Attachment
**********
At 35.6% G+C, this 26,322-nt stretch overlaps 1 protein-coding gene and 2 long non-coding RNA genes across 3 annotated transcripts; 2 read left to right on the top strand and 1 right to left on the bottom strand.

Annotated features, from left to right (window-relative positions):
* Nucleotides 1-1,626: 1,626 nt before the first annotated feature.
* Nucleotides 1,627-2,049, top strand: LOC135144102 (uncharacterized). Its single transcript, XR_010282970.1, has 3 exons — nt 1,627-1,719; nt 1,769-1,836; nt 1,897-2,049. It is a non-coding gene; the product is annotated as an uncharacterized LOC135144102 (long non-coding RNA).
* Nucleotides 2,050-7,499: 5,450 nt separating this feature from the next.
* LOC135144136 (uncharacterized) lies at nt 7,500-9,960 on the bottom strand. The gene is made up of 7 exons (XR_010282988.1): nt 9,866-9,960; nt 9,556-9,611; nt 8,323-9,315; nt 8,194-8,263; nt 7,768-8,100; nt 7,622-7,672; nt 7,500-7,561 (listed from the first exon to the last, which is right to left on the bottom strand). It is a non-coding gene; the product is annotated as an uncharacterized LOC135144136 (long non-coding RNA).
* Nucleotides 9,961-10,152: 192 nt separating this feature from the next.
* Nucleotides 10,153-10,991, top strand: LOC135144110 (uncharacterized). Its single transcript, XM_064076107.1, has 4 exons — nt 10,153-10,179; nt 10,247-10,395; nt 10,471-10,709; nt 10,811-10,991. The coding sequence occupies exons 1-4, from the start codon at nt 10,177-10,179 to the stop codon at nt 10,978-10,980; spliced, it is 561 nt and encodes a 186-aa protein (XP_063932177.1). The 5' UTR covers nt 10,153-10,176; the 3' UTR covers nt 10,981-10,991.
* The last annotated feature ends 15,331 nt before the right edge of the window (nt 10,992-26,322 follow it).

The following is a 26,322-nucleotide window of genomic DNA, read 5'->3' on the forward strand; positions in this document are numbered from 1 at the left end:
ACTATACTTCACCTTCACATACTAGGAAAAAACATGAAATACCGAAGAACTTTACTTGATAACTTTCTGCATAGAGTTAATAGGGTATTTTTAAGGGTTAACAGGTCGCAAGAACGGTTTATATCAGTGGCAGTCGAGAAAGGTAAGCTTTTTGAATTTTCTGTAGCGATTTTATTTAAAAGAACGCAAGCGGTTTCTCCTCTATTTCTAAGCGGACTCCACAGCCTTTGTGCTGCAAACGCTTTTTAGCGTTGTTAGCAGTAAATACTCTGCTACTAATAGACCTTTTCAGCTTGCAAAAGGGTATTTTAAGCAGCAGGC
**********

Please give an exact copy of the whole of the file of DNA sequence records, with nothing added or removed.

At 35.6% G+C, this 26,322-nt stretch overlaps 1 protein-coding gene and 2 long non-coding RNA genes across 3 annotated transcripts; 2 read left to right on the top strand and 1 right to left on the bottom strand.

Annotated features, from left to right (window-relative positions):
* Nucleotides 1-1,626: 1,626 nt before the first annotated feature.
* Nucleotides 1,627-2,049, top strand: LOC135144102 (uncharacterized). Its single transcript, XR_010282970.1, has 3 exons — nt 1,627-1,719; nt 1,769-1,836; nt 1,897-2,049. It is a non-coding gene; the product is annotated as an uncharacterized LOC135144102 (long non-coding RNA).
* Nucleotides 2,050-7,499: 5,450 nt separating this feature from the next.
* LOC135144136 (uncharacterized) lies at nt 7,500-9,960 on the bottom strand. The gene is made up of 7 exons (XR_010282988.1): nt 9,866-9,960; nt 9,556-9,611; nt 8,323-9,315; nt 8,194-8,263; nt 7,768-8,100; nt 7,622-7,672; nt 7,500-7,561 (listed from the first exon to the last, which is right to left on the bottom strand). It is a non-coding gene; the product is annotated as an uncharacterized LOC135144136 (long non-coding RNA).
* Nucleotides 9,961-10,152: 192 nt separating this feature from the next.
* Nucleotides 10,153-10,991, top strand: LOC135144110 (uncharacterized). Its single transcript, XM_064076107.1, has 4 exons — nt 10,153-10,179; nt 10,247-10,395; nt 10,471-10,709; nt 10,811-10,991. The coding sequence occupies exons 1-4, from the start codon at nt 10,177-10,179 to the stop codon at nt 10,978-10,980; spliced, it is 561 nt and encodes a 186-aa protein (XP_063932177.1). The 5' UTR covers nt 10,153-10,176; the 3' UTR covers nt 10,981-10,991.
* The last annotated feature ends 15,331 nt before the right edge of the window (nt 10,992-26,322 follow it).

The following is a 26,322-nucleotide window of genomic DNA, read 5'->3' on the forward strand; positions in this document are numbered from 1 at the left end:
ACTATACTTCACCTTCACATACTAGGAAAAAACATGAAATACCGAAGAACTTTACTTGATAACTTTCTGCATAGAGTTAATAGGGTATTTTTAAGGGTTAACAGGTCGCAAGAACGGTTTATATCAGTGGCAGTCGAGAAAGGTAAGCTTTTTGAATTTTCTGTAGCGATTTTATTTAAAAGAACGCAAGCGGTTTCTCCTCTATTTCTAAGCGGACTCCACAGCCTTTGTGCTGCAAACGCTTTTTAGCGTTGTTAGCAGTAAATACTCTGCTACTAATAGACCTTTTCAGCTTGCAAAAGGGTATTTTAAGCAGCAGGC